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Storm centre Justin Olam.

Powerhouse Storm centre Justin Olam credits former Sea Eagles star Steve Matai for helping him become a fearsome proposition.

In a recent fans poll two-time premiership-winning Matai was voted by 80,000 fans as the hardest hitter of the last 30 years.

Olam stands at just 178cm and weighs in at 92kg. Matai, at 182cm and 94kg, was no Mal Meninga in size, but he hit like a freight train. Olam wanted to be just like that.

The 26-year-old had always wanted to be a centre and was a keen watcher of Greg Inglis and Justin Hodges during his years as a university student.

"With my size, I knew I couldn’t play like them so I tried to base my game on Steve Matai of Manly," Olam said after scoring a hat-trick in last weekend's 30-6 win over Manly.

"I loved his aggression in defence, and that is what I wanted to be like. He gave me the faith that if a player of his size he can do it, then I can do it as well.

Olam pays his respects to Boseman

"I started playing when I was 18 and didn't play NRL until 2018 when he had already retired.

"I had watched Matai play NRL and when I was at university I had all these highlight clips of players. I would watch the clips, but I'd always finish with Matai and his tackles."

Olam could see the irony of his long-time idol being a Sea Eagles legend, a club the Storm love to hate.

The infamous "Battle of Brookvale" and consecutive grand finals meetings in 2007 and 2008 set that mutual loathing in stone.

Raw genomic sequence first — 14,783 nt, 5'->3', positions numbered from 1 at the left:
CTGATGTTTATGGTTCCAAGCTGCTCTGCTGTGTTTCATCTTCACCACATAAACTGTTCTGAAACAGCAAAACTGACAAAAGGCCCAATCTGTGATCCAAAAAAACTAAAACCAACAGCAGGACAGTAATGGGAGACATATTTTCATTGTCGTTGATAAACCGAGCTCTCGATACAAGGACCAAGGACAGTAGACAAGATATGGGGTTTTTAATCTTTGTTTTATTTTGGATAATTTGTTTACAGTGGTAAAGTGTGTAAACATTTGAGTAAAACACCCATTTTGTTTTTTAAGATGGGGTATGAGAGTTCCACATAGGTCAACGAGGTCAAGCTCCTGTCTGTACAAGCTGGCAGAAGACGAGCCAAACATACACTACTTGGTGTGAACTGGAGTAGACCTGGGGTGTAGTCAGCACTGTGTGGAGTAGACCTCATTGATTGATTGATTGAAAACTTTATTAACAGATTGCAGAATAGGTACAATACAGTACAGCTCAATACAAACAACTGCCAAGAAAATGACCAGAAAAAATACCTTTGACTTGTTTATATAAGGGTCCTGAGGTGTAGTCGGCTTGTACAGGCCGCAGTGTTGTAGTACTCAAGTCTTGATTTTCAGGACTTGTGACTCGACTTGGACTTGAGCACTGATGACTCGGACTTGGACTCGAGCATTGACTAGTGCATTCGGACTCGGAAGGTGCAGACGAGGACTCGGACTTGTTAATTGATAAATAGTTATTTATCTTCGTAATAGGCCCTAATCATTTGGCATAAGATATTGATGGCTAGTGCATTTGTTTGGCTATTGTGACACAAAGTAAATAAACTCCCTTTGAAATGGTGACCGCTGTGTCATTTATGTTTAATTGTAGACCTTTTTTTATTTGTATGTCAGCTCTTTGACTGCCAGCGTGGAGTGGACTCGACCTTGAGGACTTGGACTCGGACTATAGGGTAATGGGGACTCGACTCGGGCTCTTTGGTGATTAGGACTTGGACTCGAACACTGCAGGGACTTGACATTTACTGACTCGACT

Former Manly and New Zealand representative Steve Matai.
Former Manly and New Zealand representative Steve Matai. ©NRL Photos

Olam's admiration for Matai has not resulted in him doing Manly any favours. His hat-trick on Sunday was the second of his career, with his first also against the Sea Eagles in round 24 last year.

Olam's partnership with Cameron Munster, Josh Addo-Carr and the sweeping injection of Ryan Papenhuyzen on his left edge, has been dynamite in 2020.

"We have worked really hard on getting those combinations right,” Olam said.

"I am trying to play off the halves and the fullback a bit more rather than just going for a carry. A big part of my game is still to run hard and I will be sticking at that but the other areas are flowing and I am working on my fitness so I can get involved more."

Olam, a PNG international, is also inspired by the impact made by former Storm winger and PNG star Marcus Bai who was a member of the inaugural title-winning Melbourne side in 1999.

"Whenever we have an Old Boys reunion he always comes to Melbourne so I always meet him there," Olam said.

Olam has a double

"He is a Storm legend and the inspiration for all PNG boys. He came into the NRL and he owned his position.

"That is what made me feel at home when I came to the Storm. I knew Marcus had made an impact here and it is my turn to carry his name I guess."

Olam has a degree in applied physics where he majored in electronics. His own brand of physics -  hitting hard and often in attack and defence -  is firing him towards replicating Bai's achievement of 21 years ago.

"I want to do that as well. I had a chance last year but the Roosters beat us [in the preliminary final]. I really want to get a ring. That will be the highlight of my career," Olam said.

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National Rugby League respects and honours the Traditional Custodians of the land and pay our respects to their Elders past, present and future. We acknowledge the stories, traditions and living cultures of Aboriginal and Torres Strait Islander peoples on the lands we meet, gather and play on.

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